November 6, 2017: International Journal of Oncology
Ryan A West, Oran G O'Doherty, Trevor Askwith, John Atack, Paul Beswick, Jamie Laverick, Michael Paradowski, Lewis E Pennicott, Srinivasa P S Rao, Gareth Williams, Simon E Ward
African trypanosomiasis is a parasitic disease affecting 5000 humans and millions of livestock animals in sub-Saharan Africa every year. Current treatments are limited, difficult to administer and often toxic causing long term injury or death in many patients. Trypanosome alternative oxidase is a parasite specific enzyme whose inhibition by the natural product ascofuranone (AF) has been shown to be curative in murine models. Until now synthetic methods to AF analogues have been limited, this has restricted both understanding of the key structural features required for binding and also how this chemotype could be developed to an effective therapeutic agent...
December 1, 2017: European Journal of Medicinal Chemistry
Yukina Tatsuta, Kazuaki Kasai, Chitose Maruyama, Yoshimitsu Hamano, Kazuhiko Matsuo, Hajime Katano, Shu Taira
We analyzed the localization of ubiquinol, the reduced form of coenzyme Q10 (Re-CoQ10), in mouse brain sections using matrix-assisted laser desorption/ionization Fourier transform ion cyclotron resonance imaging mass spectrometry (IMS) to evaluate the effect of dietary Re-CoQ10 in mouse brain. Mice were orally administered Re-CoQ10 for 14 days and brain Re-CoQ10 content was subsequently quantified using liquid chromatography-mass spectrometry. IMS was employed to visualize Re-CoQ10 at a resolution of 150 μm in the mouse brain...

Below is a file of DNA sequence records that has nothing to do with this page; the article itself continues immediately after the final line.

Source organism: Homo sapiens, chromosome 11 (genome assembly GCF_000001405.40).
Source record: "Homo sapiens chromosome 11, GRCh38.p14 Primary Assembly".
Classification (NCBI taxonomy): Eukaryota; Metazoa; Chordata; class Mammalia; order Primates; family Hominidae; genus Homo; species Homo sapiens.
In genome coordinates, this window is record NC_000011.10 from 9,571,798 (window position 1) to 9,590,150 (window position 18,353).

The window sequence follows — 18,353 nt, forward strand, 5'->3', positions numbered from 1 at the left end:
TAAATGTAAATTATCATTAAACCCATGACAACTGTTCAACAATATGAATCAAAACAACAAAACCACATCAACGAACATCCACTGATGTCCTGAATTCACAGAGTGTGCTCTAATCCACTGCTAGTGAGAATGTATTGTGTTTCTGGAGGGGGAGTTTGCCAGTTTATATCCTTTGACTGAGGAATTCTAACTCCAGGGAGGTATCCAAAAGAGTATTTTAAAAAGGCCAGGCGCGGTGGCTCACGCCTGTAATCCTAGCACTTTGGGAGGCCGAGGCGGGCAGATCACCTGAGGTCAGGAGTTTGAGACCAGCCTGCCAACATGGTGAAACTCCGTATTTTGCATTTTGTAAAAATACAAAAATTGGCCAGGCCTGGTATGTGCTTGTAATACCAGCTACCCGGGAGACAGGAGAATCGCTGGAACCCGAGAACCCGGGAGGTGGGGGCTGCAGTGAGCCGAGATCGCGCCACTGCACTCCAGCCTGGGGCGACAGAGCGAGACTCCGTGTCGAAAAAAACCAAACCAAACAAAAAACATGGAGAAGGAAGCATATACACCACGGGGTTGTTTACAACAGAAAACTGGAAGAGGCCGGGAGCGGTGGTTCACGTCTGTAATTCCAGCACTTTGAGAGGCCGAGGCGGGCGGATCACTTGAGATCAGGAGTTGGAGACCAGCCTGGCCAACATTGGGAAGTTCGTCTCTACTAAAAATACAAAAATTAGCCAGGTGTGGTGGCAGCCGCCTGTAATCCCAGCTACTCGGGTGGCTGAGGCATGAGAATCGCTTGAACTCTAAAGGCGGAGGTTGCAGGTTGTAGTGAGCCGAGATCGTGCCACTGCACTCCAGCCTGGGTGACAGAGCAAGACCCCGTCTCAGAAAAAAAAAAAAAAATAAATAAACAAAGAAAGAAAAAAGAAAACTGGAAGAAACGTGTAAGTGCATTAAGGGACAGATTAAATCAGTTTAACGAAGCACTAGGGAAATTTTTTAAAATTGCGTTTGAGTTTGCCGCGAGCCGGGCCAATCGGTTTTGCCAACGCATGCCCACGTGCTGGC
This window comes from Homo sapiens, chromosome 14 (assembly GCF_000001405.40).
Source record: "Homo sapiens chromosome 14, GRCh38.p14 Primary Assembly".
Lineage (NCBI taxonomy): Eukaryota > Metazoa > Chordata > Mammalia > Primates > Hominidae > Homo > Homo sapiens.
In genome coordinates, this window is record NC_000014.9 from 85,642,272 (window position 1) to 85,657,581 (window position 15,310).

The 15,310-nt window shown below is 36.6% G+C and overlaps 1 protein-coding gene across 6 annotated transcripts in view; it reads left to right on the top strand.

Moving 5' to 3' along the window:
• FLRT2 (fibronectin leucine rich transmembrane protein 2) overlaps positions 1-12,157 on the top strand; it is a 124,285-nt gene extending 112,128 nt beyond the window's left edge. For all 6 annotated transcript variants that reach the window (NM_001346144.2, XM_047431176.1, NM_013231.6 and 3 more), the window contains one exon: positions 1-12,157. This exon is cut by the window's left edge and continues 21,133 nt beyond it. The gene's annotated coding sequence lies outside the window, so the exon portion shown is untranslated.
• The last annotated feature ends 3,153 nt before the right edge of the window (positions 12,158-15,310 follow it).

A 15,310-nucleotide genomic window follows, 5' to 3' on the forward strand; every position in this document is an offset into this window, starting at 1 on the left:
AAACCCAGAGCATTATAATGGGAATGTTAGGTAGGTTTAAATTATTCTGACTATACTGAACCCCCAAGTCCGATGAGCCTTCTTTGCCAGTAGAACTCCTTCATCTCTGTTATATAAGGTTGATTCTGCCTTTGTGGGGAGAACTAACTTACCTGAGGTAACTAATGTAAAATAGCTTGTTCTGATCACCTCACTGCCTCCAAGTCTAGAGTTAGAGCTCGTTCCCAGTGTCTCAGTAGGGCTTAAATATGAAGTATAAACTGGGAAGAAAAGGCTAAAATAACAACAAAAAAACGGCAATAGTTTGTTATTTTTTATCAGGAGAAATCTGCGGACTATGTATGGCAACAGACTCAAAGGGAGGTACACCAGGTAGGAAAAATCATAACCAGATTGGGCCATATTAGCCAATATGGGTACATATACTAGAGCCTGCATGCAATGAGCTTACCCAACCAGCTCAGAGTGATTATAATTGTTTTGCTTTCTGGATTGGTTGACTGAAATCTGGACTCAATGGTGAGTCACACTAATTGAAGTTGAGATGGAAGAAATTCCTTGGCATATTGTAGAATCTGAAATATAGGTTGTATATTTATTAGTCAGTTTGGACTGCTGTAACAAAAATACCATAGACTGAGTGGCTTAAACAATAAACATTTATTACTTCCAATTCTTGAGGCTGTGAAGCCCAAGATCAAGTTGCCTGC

October 11, 2017: Scientific Reports
Oliver T Phillipson
The motor deficits which characterise the sporadic form of Parkinson's disease arise from age-related loss of a subset of dopamine neurons in the substantia nigra. Although motor symptoms respond to dopamine replacement therapies, the underlying disease process remains. This review details some features of the progressive molecular pathology and proposes deployment of a combination of nutrients: R-lipoic acid, acetyl-l-carnitine, ubiquinol, melatonin (or receptor agonists) and vitamin D3, with the collective potential to slow progression of these features...
November 2017: Ageing Research Reviews
Fetch more papers »
Fetching more papers... Fetching...
Read by QxMD. Sign in or create an account to discover new knowledge that matter to you.
Remove bar
Read by QxMD icon Read

Search Tips

Use Boolean operators: AND/OR

diabetic AND foot
diabetes OR diabetic

Exclude a word using the 'minus' sign

Virchow -triad

Use Parentheses

water AND (cup OR glass)

Add an asterisk (*) at end of a word to include word stems

Neuro* will search for Neurology, Neuroscientist, Neurological, and so on

Use quotes to search for an exact phrase

"primary prevention of cancer"
(heart or cardiac or cardio*) AND arrest -"American Heart Association"